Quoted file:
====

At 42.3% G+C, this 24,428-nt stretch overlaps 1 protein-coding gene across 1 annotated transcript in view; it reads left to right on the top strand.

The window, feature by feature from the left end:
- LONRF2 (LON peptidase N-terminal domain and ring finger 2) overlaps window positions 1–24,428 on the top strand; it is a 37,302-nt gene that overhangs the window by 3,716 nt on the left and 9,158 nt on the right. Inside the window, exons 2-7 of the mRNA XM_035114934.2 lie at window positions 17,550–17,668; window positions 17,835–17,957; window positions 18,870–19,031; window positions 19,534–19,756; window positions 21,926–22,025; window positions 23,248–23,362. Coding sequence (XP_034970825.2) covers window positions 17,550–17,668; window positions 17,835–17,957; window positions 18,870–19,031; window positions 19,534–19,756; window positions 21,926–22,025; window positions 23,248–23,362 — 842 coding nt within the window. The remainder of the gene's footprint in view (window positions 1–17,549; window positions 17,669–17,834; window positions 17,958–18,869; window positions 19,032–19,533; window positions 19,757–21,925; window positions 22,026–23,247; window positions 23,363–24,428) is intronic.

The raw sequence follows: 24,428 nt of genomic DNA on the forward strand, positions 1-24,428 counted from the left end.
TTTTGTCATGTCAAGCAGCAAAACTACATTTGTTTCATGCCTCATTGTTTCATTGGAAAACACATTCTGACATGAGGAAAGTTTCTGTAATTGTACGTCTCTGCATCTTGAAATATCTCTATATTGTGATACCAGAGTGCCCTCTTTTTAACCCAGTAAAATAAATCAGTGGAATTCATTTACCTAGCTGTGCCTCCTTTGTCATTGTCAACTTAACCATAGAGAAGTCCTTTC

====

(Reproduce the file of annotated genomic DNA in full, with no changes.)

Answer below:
At 42.3% G+C, this 24,428-nt stretch overlaps 1 protein-coding gene across 1 annotated transcript in view; it reads left to right on the top strand.

The window, feature by feature from the left end:
- LONRF2 (LON peptidase N-terminal domain and ring finger 2) overlaps window positions 1–24,428 on the top strand; it is a 37,302-nt gene that overhangs the window by 3,716 nt on the left and 9,158 nt on the right. Inside the window, exons 2-7 of the mRNA XM_035114934.2 lie at window positions 17,550–17,668; window positions 17,835–17,957; window positions 18,870–19,031; window positions 19,534–19,756; window positions 21,926–22,025; window positions 23,248–23,362. Coding sequence (XP_034970825.2) covers window positions 17,550–17,668; window positions 17,835–17,957; window positions 18,870–19,031; window positions 19,534–19,756; window positions 21,926–22,025; window positions 23,248–23,362 — 842 coding nt within the window. The remainder of the gene's footprint in view (window positions 1–17,549; window positions 17,669–17,834; window positions 17,958–18,869; window positions 19,032–19,533; window positions 19,757–21,925; window positions 22,026–23,247; window positions 23,363–24,428) is intronic.

The raw sequence follows: 24,428 nt of genomic DNA on the forward strand, positions 1-24,428 counted from the left end.
TTTTGTCATGTCAAGCAGCAAAACTACATTTGTTTCATGCCTCATTGTTTCATTGGAAAACACATTCTGACATGAGGAAAGTTTCTGTAATTGTACGTCTCTGCATCTTGAAATATCTCTATATTGTGATACCAGAGTGCCCTCTTTTTAACCCAGTAAAATAAATCAGTGGAATTCATTTACCTAGCTGTGCCTCCTTTGTCATTGTCAACTTAACCATAGAGAAGTCCTTTC